The Etruscan city of Caere and eleven other Etruscan city-states were among the first urban centers in ancient Italy. Roman descriptions of Etruscan cities highlight their wealth, beauty, and formidable defenses. Although Caere left little written historical record outside of funerary inscriptions, its complex story can be deciphered by analyzing surviving material culture, including architecture, tomb paintings, temples, sanctuaries, and materials such as terracotta, bronze, gold, and amber found in Etruscan crafts. Studying Caere provides valuable insight not only into Etruscan history and culture but more broadly into urbanism and the development of urban centers across ancient Italy.
Comprehensive in scope, Caere is the first English-language book dedicated to the study of its eponymous city. Collecting the work of an international team of scholars, it features chapters on a wide range of topics, such as Caere's formation and history, economy, foreign relations, trade networks, art, funerary traditions, built environment, religion, daily life, and rediscovery. Extensively illustrated throughout, Caere presents new perspectives on and analysis of not just Etruscan civilization but also the city's role in the wider pan-Mediterranean basin.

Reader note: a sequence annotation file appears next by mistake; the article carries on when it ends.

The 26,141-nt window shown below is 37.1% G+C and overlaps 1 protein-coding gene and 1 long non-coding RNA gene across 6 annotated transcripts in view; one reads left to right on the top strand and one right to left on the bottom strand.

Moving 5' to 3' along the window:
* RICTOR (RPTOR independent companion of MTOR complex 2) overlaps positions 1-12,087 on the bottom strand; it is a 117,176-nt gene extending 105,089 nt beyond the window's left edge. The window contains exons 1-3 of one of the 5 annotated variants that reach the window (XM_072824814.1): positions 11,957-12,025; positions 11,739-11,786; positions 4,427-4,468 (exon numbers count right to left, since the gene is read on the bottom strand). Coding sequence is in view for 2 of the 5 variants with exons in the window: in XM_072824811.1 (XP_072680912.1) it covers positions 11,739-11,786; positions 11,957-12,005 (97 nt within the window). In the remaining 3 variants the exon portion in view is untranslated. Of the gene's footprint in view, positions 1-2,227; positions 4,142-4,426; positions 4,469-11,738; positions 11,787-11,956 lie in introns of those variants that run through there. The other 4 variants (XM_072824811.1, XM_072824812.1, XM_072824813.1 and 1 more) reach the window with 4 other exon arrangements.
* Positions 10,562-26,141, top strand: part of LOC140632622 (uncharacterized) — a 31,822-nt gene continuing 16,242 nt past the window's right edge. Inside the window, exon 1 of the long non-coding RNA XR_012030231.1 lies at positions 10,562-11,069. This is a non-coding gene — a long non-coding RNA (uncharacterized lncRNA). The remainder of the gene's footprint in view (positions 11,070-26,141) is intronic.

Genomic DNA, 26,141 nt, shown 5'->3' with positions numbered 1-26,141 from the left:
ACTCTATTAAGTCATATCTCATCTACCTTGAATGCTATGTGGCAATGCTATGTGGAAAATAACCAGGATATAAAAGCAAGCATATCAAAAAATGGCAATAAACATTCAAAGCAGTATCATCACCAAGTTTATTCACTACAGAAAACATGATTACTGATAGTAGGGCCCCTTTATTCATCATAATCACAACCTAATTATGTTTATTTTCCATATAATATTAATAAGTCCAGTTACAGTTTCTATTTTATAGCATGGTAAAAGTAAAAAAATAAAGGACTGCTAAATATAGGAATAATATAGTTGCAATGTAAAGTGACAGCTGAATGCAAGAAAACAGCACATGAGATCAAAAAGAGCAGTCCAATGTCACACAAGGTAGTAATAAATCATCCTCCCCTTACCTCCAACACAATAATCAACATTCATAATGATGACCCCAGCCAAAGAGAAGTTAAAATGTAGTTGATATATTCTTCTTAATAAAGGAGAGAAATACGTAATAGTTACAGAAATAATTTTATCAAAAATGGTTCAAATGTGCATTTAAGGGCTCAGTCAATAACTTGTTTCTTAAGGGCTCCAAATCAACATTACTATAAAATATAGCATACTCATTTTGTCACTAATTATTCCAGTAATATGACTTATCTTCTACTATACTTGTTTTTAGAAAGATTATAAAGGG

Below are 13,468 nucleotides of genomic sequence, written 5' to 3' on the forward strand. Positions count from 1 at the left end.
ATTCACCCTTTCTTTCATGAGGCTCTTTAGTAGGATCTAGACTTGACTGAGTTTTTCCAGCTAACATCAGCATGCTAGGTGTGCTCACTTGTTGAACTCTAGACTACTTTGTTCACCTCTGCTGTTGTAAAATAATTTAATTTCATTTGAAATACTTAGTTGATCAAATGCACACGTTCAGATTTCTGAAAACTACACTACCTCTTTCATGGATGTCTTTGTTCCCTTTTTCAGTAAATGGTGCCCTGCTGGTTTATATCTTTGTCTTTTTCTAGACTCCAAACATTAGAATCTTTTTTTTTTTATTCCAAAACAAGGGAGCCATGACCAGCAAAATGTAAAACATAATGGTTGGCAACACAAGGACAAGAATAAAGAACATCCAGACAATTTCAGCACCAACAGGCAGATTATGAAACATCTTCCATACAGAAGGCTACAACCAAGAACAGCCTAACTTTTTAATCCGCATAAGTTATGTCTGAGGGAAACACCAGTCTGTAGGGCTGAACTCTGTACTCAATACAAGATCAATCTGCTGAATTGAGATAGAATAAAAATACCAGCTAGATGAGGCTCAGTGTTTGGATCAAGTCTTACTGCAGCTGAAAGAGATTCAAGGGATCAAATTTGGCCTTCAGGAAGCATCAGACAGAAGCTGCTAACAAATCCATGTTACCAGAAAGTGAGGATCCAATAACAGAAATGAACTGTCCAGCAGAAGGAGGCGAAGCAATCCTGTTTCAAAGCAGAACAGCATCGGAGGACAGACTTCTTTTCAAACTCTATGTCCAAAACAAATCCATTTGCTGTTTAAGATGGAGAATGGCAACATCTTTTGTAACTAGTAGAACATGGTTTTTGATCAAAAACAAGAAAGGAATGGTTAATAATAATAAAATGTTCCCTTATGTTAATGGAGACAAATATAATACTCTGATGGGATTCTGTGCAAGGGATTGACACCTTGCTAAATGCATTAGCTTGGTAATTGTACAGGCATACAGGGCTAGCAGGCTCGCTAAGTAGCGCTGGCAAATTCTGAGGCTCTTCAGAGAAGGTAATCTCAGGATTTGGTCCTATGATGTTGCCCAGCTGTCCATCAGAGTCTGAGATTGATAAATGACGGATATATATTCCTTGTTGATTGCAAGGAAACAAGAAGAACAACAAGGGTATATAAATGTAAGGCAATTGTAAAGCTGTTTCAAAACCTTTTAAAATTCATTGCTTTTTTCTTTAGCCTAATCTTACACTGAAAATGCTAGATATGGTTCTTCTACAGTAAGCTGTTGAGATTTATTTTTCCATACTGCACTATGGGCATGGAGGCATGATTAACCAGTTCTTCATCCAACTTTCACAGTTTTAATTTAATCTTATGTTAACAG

"Caere manages to put everything an Etruscan scholar ever needed to know about researching Caere into one place and is therefore unique in our field. It will become the definitive book on the site of Caere, and it is also highly useful as a microcosm for understanding the Etruscans in general. This is perhaps the greatest array of living Etruscan scholars that has ever been put together in one work."
David Soren, Regents Professor of Anthropology and Classics, University of Arizona, and former editor of the journal Etruscan Studies
"Caere is important for experts in Etruscan archaeology because it brings under one roof the latest published research on the material culture of Caere and will certainly represent an immensely useful tool for our own studies. There is no doubt, therefore, that the book represents a significant contribution to the field. This is also the case for Mediterranean archaeology, where scholars specializing in specific regions of the basin always need access to up-to-date and in-depth investigations of single sites outside their own region."
Corinna Riva, Senior Lecturer in Mediterranean Archaeology, University College London, and author of The Urbanisation of Etruria: Funerary Practices and Social Change, 700–600 BC